5 Mar 2024

Eye watering amount of money for south Auckland roading project, cyclists say

7:19 pm on 5 March 2024
Mill Road, South Auckland.

Photo: Supplied / Google Maps

Cycling advocates say the government is pumping an eye watering amount of money into a roading project in south Auckland that was put on ice three years ago.

On Monday, Transport Minister Simeon Brown unveiled the government's draft statement on land transport, which includes plans to revive the Mill Road corridor project and the East West Link.

The two roading projects come with big price tags.

The first stage of Mill Road was set to cost $1.3 billion, and the East West Link is set to cost $1.9b.

Communities in South Auckland are celebrating the return of the projects but it was not without its critics.

Karen Hormann, chairperson of cycling advocacy group Bike Auckland, said the cost for the projects were staggering.

"These are eye wateringly expensive, big, projects, at a time where a lot of things are being cut," she said.

The projects needed to work for everyone, Hormann said.

"We don't have all the details, but, the way the funding has been proposed in the [Government Policy Statement], it's likely that they will be just carbon trucks that are being accommodated," she said.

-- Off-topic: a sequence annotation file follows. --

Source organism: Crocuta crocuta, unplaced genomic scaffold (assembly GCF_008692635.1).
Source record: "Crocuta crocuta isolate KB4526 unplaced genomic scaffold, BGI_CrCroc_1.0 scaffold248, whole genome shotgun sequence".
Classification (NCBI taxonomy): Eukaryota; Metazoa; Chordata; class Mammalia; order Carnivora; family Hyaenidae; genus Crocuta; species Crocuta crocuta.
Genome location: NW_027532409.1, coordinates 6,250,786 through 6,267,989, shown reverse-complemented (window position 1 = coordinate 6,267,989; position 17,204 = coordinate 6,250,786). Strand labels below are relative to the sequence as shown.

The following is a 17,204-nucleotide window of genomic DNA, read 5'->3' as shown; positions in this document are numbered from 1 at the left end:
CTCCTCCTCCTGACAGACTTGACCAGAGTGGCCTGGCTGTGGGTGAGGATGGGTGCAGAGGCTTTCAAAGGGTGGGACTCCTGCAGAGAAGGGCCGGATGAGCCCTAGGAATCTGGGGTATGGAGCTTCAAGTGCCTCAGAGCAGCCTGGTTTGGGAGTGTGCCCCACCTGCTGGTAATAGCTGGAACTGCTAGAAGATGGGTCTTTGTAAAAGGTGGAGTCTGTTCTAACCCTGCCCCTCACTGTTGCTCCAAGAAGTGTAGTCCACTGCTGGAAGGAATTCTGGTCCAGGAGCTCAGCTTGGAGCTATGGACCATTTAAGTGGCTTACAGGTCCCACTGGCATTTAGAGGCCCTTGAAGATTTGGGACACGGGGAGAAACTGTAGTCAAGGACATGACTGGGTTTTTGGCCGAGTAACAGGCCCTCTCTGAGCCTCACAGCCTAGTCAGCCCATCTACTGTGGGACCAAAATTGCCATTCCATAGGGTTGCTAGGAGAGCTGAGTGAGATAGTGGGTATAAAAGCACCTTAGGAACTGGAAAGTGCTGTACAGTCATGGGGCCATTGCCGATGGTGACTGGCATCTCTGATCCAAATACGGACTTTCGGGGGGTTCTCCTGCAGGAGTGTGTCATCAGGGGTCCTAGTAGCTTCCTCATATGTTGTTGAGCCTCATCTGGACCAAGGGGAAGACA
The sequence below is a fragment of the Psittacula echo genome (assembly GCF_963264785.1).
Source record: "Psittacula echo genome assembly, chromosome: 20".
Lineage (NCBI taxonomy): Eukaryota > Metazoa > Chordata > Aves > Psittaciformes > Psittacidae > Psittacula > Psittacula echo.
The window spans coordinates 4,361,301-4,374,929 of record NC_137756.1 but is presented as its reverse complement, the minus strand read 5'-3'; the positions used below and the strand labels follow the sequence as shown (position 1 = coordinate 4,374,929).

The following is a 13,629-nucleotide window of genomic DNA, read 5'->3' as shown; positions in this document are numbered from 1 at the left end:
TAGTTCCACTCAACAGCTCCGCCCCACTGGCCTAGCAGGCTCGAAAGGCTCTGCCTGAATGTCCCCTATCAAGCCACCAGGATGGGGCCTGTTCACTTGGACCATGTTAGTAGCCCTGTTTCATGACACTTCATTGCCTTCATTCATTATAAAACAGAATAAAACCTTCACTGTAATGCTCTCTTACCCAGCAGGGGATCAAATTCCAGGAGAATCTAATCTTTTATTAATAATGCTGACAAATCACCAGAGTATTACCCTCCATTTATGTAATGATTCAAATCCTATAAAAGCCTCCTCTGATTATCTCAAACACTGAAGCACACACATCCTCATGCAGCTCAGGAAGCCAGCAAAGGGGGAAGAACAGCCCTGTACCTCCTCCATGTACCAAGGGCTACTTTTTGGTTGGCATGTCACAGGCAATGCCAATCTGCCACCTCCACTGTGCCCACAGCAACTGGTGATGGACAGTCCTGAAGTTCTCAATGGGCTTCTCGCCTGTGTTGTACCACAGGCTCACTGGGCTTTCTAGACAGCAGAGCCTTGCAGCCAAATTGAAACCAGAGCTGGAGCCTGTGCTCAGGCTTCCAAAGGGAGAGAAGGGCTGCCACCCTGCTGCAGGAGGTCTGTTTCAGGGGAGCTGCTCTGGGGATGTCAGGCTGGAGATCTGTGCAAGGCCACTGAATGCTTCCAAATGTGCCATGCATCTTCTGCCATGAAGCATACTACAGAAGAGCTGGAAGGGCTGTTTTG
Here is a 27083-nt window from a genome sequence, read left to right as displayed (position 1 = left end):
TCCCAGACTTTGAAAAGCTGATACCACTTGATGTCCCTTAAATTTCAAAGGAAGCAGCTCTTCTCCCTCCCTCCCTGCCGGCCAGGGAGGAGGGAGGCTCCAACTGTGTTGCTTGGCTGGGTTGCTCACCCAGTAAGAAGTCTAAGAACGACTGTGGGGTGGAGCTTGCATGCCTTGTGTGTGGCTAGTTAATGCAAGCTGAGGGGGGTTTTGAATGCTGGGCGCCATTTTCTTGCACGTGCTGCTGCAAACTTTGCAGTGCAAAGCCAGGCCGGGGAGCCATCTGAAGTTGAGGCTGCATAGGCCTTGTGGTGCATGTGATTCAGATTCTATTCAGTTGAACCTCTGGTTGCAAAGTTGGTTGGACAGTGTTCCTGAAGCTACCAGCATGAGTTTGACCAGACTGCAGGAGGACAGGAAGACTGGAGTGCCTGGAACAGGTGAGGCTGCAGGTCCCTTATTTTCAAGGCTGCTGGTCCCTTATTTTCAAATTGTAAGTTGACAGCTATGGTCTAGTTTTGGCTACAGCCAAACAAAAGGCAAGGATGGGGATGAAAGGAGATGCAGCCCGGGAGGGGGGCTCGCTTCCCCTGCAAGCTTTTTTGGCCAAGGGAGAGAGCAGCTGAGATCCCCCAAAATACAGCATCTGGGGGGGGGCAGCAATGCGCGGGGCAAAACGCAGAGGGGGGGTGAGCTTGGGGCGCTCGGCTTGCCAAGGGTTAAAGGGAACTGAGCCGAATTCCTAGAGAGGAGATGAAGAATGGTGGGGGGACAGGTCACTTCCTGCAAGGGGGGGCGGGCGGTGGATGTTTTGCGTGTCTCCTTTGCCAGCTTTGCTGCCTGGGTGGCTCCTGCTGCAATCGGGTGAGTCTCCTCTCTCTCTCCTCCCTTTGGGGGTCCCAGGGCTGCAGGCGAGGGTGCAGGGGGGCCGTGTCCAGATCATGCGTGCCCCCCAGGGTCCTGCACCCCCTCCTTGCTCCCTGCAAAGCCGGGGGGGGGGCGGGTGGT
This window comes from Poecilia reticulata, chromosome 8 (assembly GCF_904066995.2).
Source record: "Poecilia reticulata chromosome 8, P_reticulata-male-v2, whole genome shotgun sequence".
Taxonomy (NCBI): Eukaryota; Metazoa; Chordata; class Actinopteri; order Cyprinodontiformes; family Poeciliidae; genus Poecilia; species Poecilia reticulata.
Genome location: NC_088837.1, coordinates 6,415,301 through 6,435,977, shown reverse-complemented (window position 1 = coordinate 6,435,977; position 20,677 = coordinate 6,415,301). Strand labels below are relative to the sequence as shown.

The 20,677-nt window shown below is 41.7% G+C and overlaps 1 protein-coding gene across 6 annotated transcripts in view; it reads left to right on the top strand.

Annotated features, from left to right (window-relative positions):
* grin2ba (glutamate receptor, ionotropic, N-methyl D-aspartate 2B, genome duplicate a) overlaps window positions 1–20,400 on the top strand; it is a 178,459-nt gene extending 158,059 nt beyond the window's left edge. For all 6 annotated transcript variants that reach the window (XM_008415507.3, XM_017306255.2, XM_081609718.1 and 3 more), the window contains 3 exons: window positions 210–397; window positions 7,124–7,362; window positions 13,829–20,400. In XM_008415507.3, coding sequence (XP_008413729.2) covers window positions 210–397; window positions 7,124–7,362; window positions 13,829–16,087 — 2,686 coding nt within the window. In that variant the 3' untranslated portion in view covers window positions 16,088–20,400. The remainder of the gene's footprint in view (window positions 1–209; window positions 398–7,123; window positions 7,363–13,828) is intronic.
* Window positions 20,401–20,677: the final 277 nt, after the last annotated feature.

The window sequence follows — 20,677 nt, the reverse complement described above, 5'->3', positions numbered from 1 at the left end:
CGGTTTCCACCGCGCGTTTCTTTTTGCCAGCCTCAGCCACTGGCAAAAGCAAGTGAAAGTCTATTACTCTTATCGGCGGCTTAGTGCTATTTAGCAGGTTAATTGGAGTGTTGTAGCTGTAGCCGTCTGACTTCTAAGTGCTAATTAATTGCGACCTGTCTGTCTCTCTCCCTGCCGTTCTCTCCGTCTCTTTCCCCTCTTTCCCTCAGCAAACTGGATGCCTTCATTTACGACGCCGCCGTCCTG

"We're spending a lot of money and we're not actually providing infrastructure for everybody."

She was worried big roading projects would create accessibility issues for residents.

"You've got Onehunga, which is quite a big residential area, families and kids, and instead you're going to bring in more cars and more trucks," she said.

"That's what happens when you build roads, it just brings more vehicles, so that makes the whole area less appealing, less safe, and less accessible."

The draft policy statement featured a proposed fuel tax increase of 12 cents to hit all at once in 2027, and a plan to hike vehicle registration fees by a total of $50.

Manurewa-Papakura ward councillor Daniel Newman said the Mill Road project was essential to keep up with the area's growth.

"The growth is real, it is there, and we're already years late to provide an alternate transport corridor, so that's why Mill Road has to be delivered," he said.

He wanted Auckland Council to support the draft policy statement.

"Mill Road needs to happen," Newman said.

"It needed to start a long time ago, and I think that the draft [Government Policy Statement] which includes Mill Road is a big step forward."

Chairperson of the Papakura Local Board, Brent Catchpole, described the Mill Road project as overdue.

"It's an obvious choice for when the main motorway, State Highway One, clogs up," he said.

"It will take a lot of traffic and heavy trucks away from there as well, so this is absolutely gold for Papakura and the people in the south."

The draft policy statement is out for consultation and closes on 2 April.

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